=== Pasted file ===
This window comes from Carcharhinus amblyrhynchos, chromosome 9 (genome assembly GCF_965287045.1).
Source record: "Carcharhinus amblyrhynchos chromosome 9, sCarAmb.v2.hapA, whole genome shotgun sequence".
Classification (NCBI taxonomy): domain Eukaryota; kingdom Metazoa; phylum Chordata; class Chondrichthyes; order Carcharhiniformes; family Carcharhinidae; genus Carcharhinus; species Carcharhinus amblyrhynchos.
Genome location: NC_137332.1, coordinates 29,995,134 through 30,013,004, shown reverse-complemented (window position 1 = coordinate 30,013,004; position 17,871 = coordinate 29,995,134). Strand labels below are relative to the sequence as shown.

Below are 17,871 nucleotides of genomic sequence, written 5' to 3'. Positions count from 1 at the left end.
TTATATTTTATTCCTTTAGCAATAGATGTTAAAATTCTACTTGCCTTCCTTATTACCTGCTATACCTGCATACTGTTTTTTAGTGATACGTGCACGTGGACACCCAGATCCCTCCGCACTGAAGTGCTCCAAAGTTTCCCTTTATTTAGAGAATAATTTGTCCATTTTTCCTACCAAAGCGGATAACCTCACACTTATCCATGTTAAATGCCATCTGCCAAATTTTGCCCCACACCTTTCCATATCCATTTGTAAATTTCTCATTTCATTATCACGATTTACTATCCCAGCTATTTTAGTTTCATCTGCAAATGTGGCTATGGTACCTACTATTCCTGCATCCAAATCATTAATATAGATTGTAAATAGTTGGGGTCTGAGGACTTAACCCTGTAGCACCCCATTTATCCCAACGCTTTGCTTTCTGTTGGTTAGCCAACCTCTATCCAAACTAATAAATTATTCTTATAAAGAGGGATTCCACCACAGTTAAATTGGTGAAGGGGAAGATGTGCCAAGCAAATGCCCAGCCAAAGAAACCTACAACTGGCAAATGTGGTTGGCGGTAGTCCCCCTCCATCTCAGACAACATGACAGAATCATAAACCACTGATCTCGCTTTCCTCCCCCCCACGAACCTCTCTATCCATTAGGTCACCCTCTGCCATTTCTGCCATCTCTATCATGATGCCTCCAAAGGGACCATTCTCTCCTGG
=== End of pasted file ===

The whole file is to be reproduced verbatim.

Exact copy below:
This window comes from Carcharhinus amblyrhynchos, chromosome 9 (genome assembly GCF_965287045.1).
Source record: "Carcharhinus amblyrhynchos chromosome 9, sCarAmb.v2.hapA, whole genome shotgun sequence".
Classification (NCBI taxonomy): domain Eukaryota; kingdom Metazoa; phylum Chordata; class Chondrichthyes; order Carcharhiniformes; family Carcharhinidae; genus Carcharhinus; species Carcharhinus amblyrhynchos.
Genome location: NC_137332.1, coordinates 29,995,134 through 30,013,004, shown reverse-complemented (window position 1 = coordinate 30,013,004; position 17,871 = coordinate 29,995,134). Strand labels below are relative to the sequence as shown.

Below are 17,871 nucleotides of genomic sequence, written 5' to 3'. Positions count from 1 at the left end.
TTATATTTTATTCCTTTAGCAATAGATGTTAAAATTCTACTTGCCTTCCTTATTACCTGCTATACCTGCATACTGTTTTTTAGTGATACGTGCACGTGGACACCCAGATCCCTCCGCACTGAAGTGCTCCAAAGTTTCCCTTTATTTAGAGAATAATTTGTCCATTTTTCCTACCAAAGCGGATAACCTCACACTTATCCATGTTAAATGCCATCTGCCAAATTTTGCCCCACACCTTTCCATATCCATTTGTAAATTTCTCATTTCATTATCACGATTTACTATCCCAGCTATTTTAGTTTCATCTGCAAATGTGGCTATGGTACCTACTATTCCTGCATCCAAATCATTAATATAGATTGTAAATAGTTGGGGTCTGAGGACTTAACCCTGTAGCACCCCATTTATCCCAACGCTTTGCTTTCTGTTGGTTAGCCAACCTCTATCCAAACTAATAAATTATTCTTATAAAGAGGGATTCCACCACAGTTAAATTGGTGAAGGGGAAGATGTGCCAAGCAAATGCCCAGCCAAAGAAACCTACAACTGGCAAATGTGGTTGGCGGTAGTCCCCCTCCATCTCAGACAACATGACAGAATCATAAACCACTGATCTCGCTTTCCTCCCCCCCACGAACCTCTCTATCCATTAGGTCACCCTCTGCCATTTCTGCCATCTCTATCATGATGCCTCCAAAGGGACCATTCTCTCCTGG